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Chandigarh’s Vivek High School wanted to avoid EWS admissions, says HC

The HC on Friday ruled that the school is not a minority institute.

punjab Updated: Aug 19, 2018 11:05 IST
HT Correspondent
HT Correspondent
Hindustan Times, Chandigarh
Chandigarh,Vivek High School,EWS admissions
The Chandigarh education department had challenged the Sikh minority status given to Vivek High School, Sector 38, in 2016.(HT File )

Vivek High School, Sector 38, Chandigarh obtained the Sikh minority status to avoid admissions to students from economically weaker section (EWS), the Punjab and Haryana high court has said.

The HC on Friday ruled that the school is not a minority institute. In the detailed judgment released on Saturday, the HC bench of justice RK Jain said the school has “as a matter of fact tried to avoid the provisions of law by trying to change its colour and obtained a declaration which was not allowed to be given by the commission”.

The judgment came on the Chandigarh administration’s plea against minority status granted by the National Commission for Minority Educational Institutes (NCMEI) to the school run by Bhagwant Singh Charitable Trust in February 4, 2016.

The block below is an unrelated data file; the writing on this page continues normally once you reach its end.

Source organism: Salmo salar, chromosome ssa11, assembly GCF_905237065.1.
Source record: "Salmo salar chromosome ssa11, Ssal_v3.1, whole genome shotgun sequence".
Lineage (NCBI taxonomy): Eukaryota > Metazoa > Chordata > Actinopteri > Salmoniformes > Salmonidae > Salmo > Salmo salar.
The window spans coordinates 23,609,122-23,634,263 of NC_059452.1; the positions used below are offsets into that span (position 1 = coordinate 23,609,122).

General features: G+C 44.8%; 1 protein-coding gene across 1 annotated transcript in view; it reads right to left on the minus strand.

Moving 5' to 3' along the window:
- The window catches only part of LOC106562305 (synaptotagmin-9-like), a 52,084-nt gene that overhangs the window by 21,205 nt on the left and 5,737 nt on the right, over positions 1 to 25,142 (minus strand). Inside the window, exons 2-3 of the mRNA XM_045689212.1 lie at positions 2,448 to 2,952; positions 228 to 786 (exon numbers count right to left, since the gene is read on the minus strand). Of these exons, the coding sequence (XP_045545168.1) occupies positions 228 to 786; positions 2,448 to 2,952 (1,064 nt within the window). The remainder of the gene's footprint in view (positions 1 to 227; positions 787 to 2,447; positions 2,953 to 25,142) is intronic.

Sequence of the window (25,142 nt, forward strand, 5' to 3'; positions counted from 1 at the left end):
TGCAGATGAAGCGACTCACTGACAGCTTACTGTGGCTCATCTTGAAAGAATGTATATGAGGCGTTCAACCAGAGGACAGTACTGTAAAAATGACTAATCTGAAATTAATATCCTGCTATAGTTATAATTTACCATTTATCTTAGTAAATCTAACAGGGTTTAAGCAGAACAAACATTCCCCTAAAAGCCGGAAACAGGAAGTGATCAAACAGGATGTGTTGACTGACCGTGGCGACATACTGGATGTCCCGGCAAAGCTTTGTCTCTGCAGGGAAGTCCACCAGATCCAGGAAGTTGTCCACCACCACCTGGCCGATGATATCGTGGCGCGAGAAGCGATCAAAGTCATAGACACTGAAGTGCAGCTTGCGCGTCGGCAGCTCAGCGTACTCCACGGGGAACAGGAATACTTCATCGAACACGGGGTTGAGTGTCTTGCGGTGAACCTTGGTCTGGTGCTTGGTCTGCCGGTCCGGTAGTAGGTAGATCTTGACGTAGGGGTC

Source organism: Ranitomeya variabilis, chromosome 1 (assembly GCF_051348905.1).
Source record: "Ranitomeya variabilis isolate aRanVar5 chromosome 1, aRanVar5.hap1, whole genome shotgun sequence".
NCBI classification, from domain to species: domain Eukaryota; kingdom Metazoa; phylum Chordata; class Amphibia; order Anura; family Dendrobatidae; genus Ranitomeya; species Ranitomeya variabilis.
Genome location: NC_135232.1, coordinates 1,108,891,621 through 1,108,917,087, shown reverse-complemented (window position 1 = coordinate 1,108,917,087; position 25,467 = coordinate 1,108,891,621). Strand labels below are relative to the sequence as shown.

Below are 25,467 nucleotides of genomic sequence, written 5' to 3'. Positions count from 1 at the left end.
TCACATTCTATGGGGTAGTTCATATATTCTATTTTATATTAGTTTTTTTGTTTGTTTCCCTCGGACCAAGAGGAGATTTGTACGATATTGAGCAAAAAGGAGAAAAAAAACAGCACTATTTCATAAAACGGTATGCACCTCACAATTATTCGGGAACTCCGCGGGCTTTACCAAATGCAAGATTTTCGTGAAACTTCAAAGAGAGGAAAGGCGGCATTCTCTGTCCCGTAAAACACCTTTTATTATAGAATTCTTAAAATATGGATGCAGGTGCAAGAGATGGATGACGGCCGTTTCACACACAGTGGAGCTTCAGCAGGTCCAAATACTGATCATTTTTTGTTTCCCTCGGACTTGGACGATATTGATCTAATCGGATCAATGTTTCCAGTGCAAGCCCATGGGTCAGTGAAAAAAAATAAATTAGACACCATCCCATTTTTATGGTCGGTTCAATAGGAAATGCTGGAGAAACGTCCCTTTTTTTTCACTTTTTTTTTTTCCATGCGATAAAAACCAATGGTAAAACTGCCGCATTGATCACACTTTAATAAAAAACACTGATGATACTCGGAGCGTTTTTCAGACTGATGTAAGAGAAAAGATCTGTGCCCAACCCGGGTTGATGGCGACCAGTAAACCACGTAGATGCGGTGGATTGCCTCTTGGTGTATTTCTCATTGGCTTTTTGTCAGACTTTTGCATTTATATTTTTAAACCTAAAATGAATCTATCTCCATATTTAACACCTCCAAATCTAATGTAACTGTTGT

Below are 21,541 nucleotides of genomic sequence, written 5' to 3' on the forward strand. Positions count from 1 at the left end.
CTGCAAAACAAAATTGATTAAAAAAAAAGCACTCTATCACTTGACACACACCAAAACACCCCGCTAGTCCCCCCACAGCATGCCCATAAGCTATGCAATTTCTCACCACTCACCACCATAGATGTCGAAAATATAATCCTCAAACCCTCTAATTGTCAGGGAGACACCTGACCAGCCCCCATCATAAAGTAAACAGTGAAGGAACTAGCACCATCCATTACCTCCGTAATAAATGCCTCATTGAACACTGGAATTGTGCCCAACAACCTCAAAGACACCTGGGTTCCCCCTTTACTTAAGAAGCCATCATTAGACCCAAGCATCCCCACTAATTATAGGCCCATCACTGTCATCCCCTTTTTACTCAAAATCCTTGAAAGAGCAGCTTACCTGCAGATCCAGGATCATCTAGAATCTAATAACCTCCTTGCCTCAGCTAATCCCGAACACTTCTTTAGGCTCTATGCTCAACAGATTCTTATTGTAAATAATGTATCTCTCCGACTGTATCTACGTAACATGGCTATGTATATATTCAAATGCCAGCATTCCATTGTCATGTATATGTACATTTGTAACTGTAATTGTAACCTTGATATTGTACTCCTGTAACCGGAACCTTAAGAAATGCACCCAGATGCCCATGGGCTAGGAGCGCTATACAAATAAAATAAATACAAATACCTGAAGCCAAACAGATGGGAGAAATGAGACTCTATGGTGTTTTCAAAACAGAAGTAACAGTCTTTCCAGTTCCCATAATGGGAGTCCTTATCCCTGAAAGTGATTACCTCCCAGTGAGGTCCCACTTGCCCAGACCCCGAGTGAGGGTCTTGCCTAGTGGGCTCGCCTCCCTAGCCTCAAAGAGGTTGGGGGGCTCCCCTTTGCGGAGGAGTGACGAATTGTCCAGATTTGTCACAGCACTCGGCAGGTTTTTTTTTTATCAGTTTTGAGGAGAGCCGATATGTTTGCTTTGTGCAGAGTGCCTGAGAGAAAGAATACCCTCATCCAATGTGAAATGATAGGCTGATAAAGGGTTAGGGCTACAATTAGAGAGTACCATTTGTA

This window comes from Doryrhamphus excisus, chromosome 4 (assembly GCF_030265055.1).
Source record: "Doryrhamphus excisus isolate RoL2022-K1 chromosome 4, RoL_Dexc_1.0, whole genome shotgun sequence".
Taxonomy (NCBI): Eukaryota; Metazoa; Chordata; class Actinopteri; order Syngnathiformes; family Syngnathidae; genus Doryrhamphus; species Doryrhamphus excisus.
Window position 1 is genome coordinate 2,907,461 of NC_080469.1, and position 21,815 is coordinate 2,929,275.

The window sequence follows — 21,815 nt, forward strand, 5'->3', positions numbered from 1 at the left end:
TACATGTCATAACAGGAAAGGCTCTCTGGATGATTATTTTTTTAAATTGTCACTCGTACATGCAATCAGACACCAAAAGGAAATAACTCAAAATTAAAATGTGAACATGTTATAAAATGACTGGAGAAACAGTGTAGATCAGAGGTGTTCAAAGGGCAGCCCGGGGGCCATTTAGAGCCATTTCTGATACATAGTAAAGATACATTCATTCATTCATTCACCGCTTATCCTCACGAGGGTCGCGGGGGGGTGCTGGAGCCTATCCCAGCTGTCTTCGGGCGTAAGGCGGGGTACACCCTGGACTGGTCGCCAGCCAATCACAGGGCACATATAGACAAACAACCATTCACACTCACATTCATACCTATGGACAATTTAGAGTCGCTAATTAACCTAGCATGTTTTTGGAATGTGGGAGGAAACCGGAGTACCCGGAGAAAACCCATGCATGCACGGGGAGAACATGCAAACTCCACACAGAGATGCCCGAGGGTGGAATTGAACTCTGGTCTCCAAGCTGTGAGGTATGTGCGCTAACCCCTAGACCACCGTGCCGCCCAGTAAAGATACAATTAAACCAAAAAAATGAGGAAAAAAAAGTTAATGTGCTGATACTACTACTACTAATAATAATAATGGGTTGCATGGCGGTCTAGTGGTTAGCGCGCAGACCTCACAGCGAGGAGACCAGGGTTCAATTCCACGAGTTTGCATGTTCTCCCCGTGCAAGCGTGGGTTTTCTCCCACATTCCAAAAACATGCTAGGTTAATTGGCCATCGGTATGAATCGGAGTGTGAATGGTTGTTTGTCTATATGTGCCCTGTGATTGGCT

The school was initially cornered by the Chandigarh administration for not reserving 15% seats for the EWS category under a 2005 scheme. The school approached the national commission in May 2012 after the Supreme Court ruled that it was not mandatory for minority institutes to admit 25% EWS students under the Right to Education (RTE) Act, which came into force in 2010.

In fact, 13 city schools got the minority tag after 2010 and only two secured a no-objection certificate from the Chandigarh education department, which the HC said was mandatory. Petitions against other schools are pending.

Meanwhile, school chairman HS Mamik said the judgment is not agreeable with him, and he will be appealing against it.

‘A secular Trust’

The bench observed that the school is run by a secular Trust and no reference to the religion was made in the original deed. Therefore, the HC said the NCMEI had no jurisdiction to grant the minority status.

“(The school) had no pre-existing right of being a religious minority to establish and administer the school on religion basis… in order to overcome this difficulty, (it) decided to bring into existence a supplementary trust deed,” the HC said, adding that it was in this 2014 deed that it was mentioned the Trust members are Sikhs and the school is being run for the benefit of Sikhs.

The court said the commission did not apply its mind “at all” and allowed the alteration of the deed. “Trust cannot be altered by way of addition or subtraction by the trustees... The objects of the Trust are the basic features which have been illegally altered,” it said.

First Published: Aug 19, 2018 10:46 IST